What does a Director of Learning & Culture do? What are you responsible for in your role? How did you end up in this type of role?
I’m a one-woman department, so I wear a lot of different hats. I’m in charge of performance management, employee engagement, employee recognition, learning and development, and I lead up our Diversity & Inclusion initiatives. The way I like to describe my role is that it’s my job to make sure my team has the tools and resources to do the best work of their careers, and that they have the psychological safety and support to bring their whole selves to work everyday.
What does Versett specialize in? What size of client fits you best? What type of projects do you work on?
Versett is a consulting firm specialized in digital transformation. In the past year, we’ve worked extensively with clients like American Express, TD Bank, and Getty Images across a variety of global projects. Each month, millions of people use the platforms, apps and tools we’ve created, which is pretty cool. We’ve also worked with much smaller local clients to help them move into the digital space, or elevate their current digital presence, in a strategic manner. We help companies create lasting competitive advantages by leading the strategic process for digital transformation and product growth, designing effective user interfaces and user experiences for digital products, developing scalable and elegant technology and software, and applying machine learning, data science and analytics to business objectives.
You often speak at conferences. How do you select which ones you want to speak at and what is the value this brings you? What do you hope to help others with?
My inbox isn’t flooded with invitations to speak or anything, but I do make sure that the conferences have a code of conduct where diversity and inclusion is a stated priority. I also only take paid speaking engagements, not because I’m trying to make a career out of speaking (yet), but because women rarely ask for what they’re worth. Get that bread, ladies!
You’ve written about agency burn-out and mental health. How do you feel our culture/industry perpetuates burn-out and what do people need to watch for?
As someone who lives with depression, anxiety, and PTSD, mental health in the workplace is something I’m really passionate about. The tech industry, in particular, has a really unhealthy obsession with productivity and prides itself on blurring the lines between work and home life. Working long hours is worn as a badge of honour and this kind of lionizing of toxic behaviour needs to stop. Not only has it created a mental health crisis, but it’s bad for business. Organizations that invest in better mental health support for their employees are actually more profitable in the long run, but there’s so little advocacy for it. I hope that the more we talk about mental health and burnout, we’ll start to see a shift in how companies operate and manage their people.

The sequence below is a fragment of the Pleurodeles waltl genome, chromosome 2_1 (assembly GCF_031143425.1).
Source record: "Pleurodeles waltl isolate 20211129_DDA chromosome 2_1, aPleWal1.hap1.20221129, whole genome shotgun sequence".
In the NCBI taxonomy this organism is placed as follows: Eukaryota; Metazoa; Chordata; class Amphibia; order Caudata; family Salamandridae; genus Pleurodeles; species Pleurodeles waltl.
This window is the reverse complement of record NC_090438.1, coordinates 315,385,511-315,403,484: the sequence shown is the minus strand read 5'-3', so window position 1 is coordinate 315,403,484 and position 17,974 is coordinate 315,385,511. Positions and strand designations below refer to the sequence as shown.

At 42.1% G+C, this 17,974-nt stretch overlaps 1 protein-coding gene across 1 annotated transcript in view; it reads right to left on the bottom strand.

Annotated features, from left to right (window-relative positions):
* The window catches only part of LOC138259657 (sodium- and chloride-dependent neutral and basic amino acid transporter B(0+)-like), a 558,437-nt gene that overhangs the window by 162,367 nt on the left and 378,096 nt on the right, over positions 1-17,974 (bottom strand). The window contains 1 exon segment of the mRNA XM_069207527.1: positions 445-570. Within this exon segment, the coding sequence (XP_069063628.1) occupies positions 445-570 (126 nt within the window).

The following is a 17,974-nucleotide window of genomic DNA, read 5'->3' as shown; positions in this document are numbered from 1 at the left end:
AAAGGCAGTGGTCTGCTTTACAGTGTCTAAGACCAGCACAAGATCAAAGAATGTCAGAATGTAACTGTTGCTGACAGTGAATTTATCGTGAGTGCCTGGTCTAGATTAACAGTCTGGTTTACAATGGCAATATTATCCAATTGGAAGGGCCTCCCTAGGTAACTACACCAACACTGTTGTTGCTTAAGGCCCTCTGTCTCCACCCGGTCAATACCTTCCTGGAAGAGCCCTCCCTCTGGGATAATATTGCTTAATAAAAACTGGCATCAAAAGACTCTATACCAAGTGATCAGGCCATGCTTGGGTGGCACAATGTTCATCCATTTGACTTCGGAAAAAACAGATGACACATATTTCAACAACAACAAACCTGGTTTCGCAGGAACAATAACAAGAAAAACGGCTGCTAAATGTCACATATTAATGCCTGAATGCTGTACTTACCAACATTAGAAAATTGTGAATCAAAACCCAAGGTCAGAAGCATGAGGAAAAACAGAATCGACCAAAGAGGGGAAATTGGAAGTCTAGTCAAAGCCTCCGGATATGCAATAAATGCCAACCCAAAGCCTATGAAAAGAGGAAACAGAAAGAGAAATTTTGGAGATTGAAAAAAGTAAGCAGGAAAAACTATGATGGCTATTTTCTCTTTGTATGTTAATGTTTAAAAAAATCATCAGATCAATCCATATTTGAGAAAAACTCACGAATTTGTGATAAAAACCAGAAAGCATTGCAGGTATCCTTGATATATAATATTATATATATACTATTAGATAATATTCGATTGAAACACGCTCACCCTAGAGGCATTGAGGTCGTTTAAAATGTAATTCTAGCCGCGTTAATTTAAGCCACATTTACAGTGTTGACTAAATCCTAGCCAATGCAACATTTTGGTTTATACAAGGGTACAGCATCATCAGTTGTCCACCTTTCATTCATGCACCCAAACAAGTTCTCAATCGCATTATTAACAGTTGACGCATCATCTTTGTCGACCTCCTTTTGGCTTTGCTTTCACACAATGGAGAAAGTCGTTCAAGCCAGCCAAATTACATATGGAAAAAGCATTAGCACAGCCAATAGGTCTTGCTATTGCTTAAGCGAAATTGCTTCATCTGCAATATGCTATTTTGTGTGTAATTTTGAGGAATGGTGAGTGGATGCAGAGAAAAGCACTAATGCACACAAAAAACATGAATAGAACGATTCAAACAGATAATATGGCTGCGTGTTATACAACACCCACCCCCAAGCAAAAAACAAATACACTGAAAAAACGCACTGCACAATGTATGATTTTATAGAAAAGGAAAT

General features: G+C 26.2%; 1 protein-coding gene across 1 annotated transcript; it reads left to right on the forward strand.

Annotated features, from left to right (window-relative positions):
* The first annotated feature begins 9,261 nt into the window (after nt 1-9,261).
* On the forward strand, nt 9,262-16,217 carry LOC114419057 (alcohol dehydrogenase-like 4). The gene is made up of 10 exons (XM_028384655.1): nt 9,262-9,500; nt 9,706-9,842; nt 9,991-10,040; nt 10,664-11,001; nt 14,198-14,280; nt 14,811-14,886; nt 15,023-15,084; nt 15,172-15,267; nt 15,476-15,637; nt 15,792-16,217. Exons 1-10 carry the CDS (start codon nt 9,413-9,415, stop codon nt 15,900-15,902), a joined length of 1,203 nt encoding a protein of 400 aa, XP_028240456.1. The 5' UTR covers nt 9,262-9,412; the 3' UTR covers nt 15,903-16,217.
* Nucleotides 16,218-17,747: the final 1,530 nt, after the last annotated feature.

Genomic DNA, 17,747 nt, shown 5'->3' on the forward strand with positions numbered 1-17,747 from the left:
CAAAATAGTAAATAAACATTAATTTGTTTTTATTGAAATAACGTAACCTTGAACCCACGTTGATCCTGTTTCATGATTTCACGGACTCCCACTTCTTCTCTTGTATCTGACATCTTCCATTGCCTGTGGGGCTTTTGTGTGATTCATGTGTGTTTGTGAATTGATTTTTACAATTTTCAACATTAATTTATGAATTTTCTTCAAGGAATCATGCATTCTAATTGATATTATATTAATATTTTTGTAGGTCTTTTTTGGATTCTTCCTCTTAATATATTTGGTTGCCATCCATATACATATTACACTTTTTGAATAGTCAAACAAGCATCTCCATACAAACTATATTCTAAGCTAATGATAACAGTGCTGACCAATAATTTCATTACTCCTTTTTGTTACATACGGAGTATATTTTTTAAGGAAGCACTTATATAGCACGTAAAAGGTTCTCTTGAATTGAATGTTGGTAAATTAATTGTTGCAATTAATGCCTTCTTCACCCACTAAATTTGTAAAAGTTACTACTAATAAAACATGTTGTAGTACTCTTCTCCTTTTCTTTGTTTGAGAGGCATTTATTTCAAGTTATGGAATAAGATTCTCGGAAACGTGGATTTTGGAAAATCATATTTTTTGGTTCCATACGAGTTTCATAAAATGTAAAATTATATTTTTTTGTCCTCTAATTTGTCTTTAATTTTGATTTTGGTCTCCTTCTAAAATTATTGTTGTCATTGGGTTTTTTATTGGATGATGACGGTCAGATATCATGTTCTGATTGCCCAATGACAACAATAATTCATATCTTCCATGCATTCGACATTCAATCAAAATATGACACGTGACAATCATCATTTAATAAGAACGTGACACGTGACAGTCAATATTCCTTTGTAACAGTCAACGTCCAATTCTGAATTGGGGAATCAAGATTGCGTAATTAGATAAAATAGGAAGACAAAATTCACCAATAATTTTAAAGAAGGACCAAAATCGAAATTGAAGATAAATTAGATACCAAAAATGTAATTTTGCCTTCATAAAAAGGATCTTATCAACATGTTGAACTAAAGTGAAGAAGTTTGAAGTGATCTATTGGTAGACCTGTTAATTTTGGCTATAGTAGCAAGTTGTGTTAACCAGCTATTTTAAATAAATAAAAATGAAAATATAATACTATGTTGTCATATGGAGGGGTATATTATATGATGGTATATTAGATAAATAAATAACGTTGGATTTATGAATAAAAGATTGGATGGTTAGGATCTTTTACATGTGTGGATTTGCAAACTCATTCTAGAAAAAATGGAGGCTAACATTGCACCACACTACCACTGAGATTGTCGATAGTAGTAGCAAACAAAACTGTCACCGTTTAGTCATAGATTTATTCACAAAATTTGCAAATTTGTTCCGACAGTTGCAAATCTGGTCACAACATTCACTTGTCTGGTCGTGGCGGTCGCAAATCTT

I would say if you’re putting in more work yet feeling less passion, that’s a pretty good indicator that you might be burned out. People can typically identify the common signs of fatigue and overwork, but it’s the more subtle signs that are usually a tip off. Irritability, low tolerance for stress (ie. the tiniest things set you off), poor sleep even though you’re exhausted, loss of interest in things that normally excite you, etc. It’s a slippery slope before you find yourself covertly trying to stifle anxiety attacks in the bathroom stalls or sobbing uncontrollably at your desk like I did. Don’t let it get to that point.
What are the trends you are seeing in diversity and inclusion and how they relate to companies’ employees? Are there financial returns to having good policies here?
I think the biggest shift I’ve seen in the last couple years is a deeper understanding of what inclusion, belonging, and equity mean. Diversity is just a number – it’s ultimately the other parts of the equation that matter most. Without those elements, you just have a mixed bag of people working in the same room.
There is absolutely a financial benefit to having more diversity. Diverse teams consistently outperform more homogeneous teams because different folks are able to bring their unique perspectives (shaped by unique lived experiences) to the table. If financial gain and competitive edge is what gets companies to open up to more diverse talent, that’s great. But the next step is understanding the importance of, and being committed to, fostering an inclusive environment so that diverse team members have the space to share their perspectives.
You run workshops with your team to help them understand how to be good allies to their less privileged team members that help address sometimes sticky client situations. What is the impact of this? And what types of workshops do you run? Do you only do them for Versett?
Our Ally Skills workshop earlier this year was one of our most well-received sessions to date! Ally Skills is essentially a more empowering way to say “bystander intervention training”. As a result of the workshop, the team here at Versett feels better equipped to deal with uncomfortable situations that sometimes arise out of ignorance, and empowered to stand up and say something when an interaction is disrespectful or discriminatory.